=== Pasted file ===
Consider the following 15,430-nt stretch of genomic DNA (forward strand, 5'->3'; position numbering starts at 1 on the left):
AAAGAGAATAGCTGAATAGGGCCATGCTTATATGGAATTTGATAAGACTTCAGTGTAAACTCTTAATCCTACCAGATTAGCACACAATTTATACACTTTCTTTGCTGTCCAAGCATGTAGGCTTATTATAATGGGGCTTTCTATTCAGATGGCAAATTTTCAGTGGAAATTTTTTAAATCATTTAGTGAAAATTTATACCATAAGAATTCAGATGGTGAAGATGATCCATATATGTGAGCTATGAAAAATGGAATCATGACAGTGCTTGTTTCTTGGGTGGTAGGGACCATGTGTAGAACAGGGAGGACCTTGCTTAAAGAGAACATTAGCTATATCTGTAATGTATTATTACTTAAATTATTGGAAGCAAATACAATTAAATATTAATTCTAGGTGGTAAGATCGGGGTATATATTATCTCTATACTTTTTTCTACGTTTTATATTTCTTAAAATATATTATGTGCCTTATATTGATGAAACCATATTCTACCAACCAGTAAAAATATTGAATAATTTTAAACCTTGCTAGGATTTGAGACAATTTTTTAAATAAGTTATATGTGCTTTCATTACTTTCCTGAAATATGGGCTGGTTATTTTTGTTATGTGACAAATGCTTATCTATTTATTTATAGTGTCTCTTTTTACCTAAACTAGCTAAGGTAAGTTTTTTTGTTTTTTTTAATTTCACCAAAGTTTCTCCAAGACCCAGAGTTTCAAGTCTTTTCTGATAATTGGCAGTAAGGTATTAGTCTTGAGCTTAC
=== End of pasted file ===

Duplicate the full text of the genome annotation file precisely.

Consider the following 15,430-nt stretch of genomic DNA (forward strand, 5'->3'; position numbering starts at 1 on the left):
AAAGAGAATAGCTGAATAGGGCCATGCTTATATGGAATTTGATAAGACTTCAGTGTAAACTCTTAATCCTACCAGATTAGCACACAATTTATACACTTTCTTTGCTGTCCAAGCATGTAGGCTTATTATAATGGGGCTTTCTATTCAGATGGCAAATTTTCAGTGGAAATTTTTTAAATCATTTAGTGAAAATTTATACCATAAGAATTCAGATGGTGAAGATGATCCATATATGTGAGCTATGAAAAATGGAATCATGACAGTGCTTGTTTCTTGGGTGGTAGGGACCATGTGTAGAACAGGGAGGACCTTGCTTAAAGAGAACATTAGCTATATCTGTAATGTATTATTACTTAAATTATTGGAAGCAAATACAATTAAATATTAATTCTAGGTGGTAAGATCGGGGTATATATTATCTCTATACTTTTTTCTACGTTTTATATTTCTTAAAATATATTATGTGCCTTATATTGATGAAACCATATTCTACCAACCAGTAAAAATATTGAATAATTTTAAACCTTGCTAGGATTTGAGACAATTTTTTAAATAAGTTATATGTGCTTTCATTACTTTCCTGAAATATGGGCTGGTTATTTTTGTTATGTGACAAATGCTTATCTATTTATTTATAGTGTCTCTTTTTACCTAAACTAGCTAAGGTAAGTTTTTTTGTTTTTTTTAATTTCACCAAAGTTTCTCCAAGACCCAGAGTTTCAAGTCTTTTCTGATAATTGGCAGTAAGGTATTAGTCTTGAGCTTAC